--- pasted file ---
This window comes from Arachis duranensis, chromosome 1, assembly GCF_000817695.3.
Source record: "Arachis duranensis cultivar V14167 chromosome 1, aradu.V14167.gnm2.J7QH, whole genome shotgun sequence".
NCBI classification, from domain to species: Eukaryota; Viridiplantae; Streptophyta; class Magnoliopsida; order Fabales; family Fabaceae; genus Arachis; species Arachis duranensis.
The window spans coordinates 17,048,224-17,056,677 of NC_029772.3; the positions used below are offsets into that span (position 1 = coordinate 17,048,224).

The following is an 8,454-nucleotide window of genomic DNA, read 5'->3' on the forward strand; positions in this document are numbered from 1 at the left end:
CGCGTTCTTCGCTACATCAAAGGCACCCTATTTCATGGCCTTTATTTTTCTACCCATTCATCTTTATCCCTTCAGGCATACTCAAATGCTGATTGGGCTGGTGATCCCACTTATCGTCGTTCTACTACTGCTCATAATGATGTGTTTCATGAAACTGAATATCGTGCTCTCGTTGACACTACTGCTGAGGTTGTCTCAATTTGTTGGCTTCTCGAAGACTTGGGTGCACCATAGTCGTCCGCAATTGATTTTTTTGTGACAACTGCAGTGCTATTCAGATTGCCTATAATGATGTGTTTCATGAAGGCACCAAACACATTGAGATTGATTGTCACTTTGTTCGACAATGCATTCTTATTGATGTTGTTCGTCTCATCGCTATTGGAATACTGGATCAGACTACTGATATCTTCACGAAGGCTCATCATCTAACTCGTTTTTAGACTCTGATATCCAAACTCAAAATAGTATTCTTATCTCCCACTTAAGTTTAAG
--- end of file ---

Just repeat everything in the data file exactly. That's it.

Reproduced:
This window comes from Arachis duranensis, chromosome 1, assembly GCF_000817695.3.
Source record: "Arachis duranensis cultivar V14167 chromosome 1, aradu.V14167.gnm2.J7QH, whole genome shotgun sequence".
NCBI classification, from domain to species: Eukaryota; Viridiplantae; Streptophyta; class Magnoliopsida; order Fabales; family Fabaceae; genus Arachis; species Arachis duranensis.
The window spans coordinates 17,048,224-17,056,677 of NC_029772.3; the positions used below are offsets into that span (position 1 = coordinate 17,048,224).

The following is an 8,454-nucleotide window of genomic DNA, read 5'->3' on the forward strand; positions in this document are numbered from 1 at the left end:
CGCGTTCTTCGCTACATCAAAGGCACCCTATTTCATGGCCTTTATTTTTCTACCCATTCATCTTTATCCCTTCAGGCATACTCAAATGCTGATTGGGCTGGTGATCCCACTTATCGTCGTTCTACTACTGCTCATAATGATGTGTTTCATGAAACTGAATATCGTGCTCTCGTTGACACTACTGCTGAGGTTGTCTCAATTTGTTGGCTTCTCGAAGACTTGGGTGCACCATAGTCGTCCGCAATTGATTTTTTTGTGACAACTGCAGTGCTATTCAGATTGCCTATAATGATGTGTTTCATGAAGGCACCAAACACATTGAGATTGATTGTCACTTTGTTCGACAATGCATTCTTATTGATGTTGTTCGTCTCATCGCTATTGGAATACTGGATCAGACTACTGATATCTTCACGAAGGCTCATCATCTAACTCGTTTTTAGACTCTGATATCCAAACTCAAAATAGTATTCTTATCTCCCACTTAAGTTTAAG